News and brain candy for the philosophy community
Anya Kamenetz has new book titled DIY U: Edupunks, Edupreneurs, and the Coming Transformation of Higher Education. You can read her article-length distillation of it at The American Prospect. Kamenetz’ vision of higher-education’s future is pretty techno-utopian, but less naive than many in the “facebook will revolutionize college!” caucus. A taste:
Whether hybrid classes, social networks, tutoring programs, games, or open content, technology provides speed skates for students and teachers, not crutches. To save money and improve learning, educational technology has to be well-designed and carefully implemented. The roles of professors will shift, and new jobs will be created in place of the old. “Technology can’t make a bad teacher into a good teacher,” says Sarah Robbins, an expert on the use of gaming in teaching who goes by the Internet handle Intellagirl. “Students who don’t want to learn won’t suddenly become great students when you put a gadget in their hands. Learning to teach with technology is less about ‘how does it work’ and much more about ‘why should I use it.'”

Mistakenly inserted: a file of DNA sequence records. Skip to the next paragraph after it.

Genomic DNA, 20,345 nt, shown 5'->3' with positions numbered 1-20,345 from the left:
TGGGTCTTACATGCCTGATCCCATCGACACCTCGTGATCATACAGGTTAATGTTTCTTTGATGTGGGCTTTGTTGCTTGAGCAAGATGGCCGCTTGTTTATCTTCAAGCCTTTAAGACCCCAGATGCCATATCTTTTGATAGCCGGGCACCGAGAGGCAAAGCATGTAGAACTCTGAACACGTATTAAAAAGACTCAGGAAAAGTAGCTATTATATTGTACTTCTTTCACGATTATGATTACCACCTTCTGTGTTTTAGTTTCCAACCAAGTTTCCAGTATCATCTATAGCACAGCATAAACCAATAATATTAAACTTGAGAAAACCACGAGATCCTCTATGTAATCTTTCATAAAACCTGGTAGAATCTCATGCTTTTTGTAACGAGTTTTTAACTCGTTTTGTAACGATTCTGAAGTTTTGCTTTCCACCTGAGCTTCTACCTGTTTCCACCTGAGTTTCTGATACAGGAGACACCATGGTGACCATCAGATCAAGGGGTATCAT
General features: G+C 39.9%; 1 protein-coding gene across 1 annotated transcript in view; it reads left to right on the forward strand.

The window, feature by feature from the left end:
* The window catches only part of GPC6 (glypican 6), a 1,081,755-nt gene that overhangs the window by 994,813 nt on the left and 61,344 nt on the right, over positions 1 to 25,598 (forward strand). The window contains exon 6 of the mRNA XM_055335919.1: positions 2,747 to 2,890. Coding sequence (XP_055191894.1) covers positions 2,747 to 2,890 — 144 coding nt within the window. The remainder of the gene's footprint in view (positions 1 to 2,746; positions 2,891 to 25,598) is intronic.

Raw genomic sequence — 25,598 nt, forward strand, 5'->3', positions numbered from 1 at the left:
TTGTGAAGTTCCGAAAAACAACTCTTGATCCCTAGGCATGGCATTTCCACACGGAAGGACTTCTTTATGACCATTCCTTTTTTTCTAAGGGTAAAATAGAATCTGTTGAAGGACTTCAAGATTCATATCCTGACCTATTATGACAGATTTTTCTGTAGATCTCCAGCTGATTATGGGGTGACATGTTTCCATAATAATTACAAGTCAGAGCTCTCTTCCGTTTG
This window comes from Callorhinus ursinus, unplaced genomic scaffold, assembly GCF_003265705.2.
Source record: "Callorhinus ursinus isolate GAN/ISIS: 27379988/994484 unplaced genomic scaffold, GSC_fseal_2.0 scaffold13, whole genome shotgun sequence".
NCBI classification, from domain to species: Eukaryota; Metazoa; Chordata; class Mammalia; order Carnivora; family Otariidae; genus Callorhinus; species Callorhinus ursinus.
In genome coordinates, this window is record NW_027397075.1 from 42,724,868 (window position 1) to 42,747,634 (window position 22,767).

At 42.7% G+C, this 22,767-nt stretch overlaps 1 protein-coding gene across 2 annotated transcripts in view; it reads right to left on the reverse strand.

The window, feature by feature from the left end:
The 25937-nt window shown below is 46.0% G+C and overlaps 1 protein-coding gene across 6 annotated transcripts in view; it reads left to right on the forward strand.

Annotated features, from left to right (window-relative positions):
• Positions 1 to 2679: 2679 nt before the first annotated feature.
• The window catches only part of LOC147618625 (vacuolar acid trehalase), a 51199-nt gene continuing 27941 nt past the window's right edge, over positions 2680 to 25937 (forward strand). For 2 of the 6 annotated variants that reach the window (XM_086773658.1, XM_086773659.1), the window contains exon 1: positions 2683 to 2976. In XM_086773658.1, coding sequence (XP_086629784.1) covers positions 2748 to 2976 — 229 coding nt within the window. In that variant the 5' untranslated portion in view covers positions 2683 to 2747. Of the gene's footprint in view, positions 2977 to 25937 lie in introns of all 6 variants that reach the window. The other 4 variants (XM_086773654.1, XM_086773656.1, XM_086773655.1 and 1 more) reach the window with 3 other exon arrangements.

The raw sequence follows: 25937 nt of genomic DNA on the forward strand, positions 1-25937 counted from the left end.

I’m excited about the increasingly huge amount of high-quality educational material available online. I depend on wikipedia more every year, and I’ve gotten a lot out of MIT’s and Yale’s free online courses. These materials are great at making huge amounts of information available to people who want to learn it.
But especially at the introductory levels, philosophy classes aren’t (or, I think, shouldn’t be) about absorbing information. Rather, lower-division philosophy courses should about learning a style of thinking. Students should come out of their first philosophy class better able to recognize philosophical problems, to recognize and understand arguments, and to critically evaluate arguments.
To develop new thinking skills requires more active engagement from students than is needed to memorize a set of facts, or to become familiar with a body of literature. To develop these skills requires discussion and writing, lots of failure and correction, and modeling by the instructor. I worry that these things are more effectively accomplished when students are physically present, where the stakes are higher, and instructors and peers alike can challenge passiveness.
And so I worry that the move to online delivery of college courses, while a boon for the spread of high-quality, reliable information, will come at the cost of high-quality critical thinking.
You can find many cool sample syllabuses here on the Philosopher’s Eye, in the Teaching & Learning section.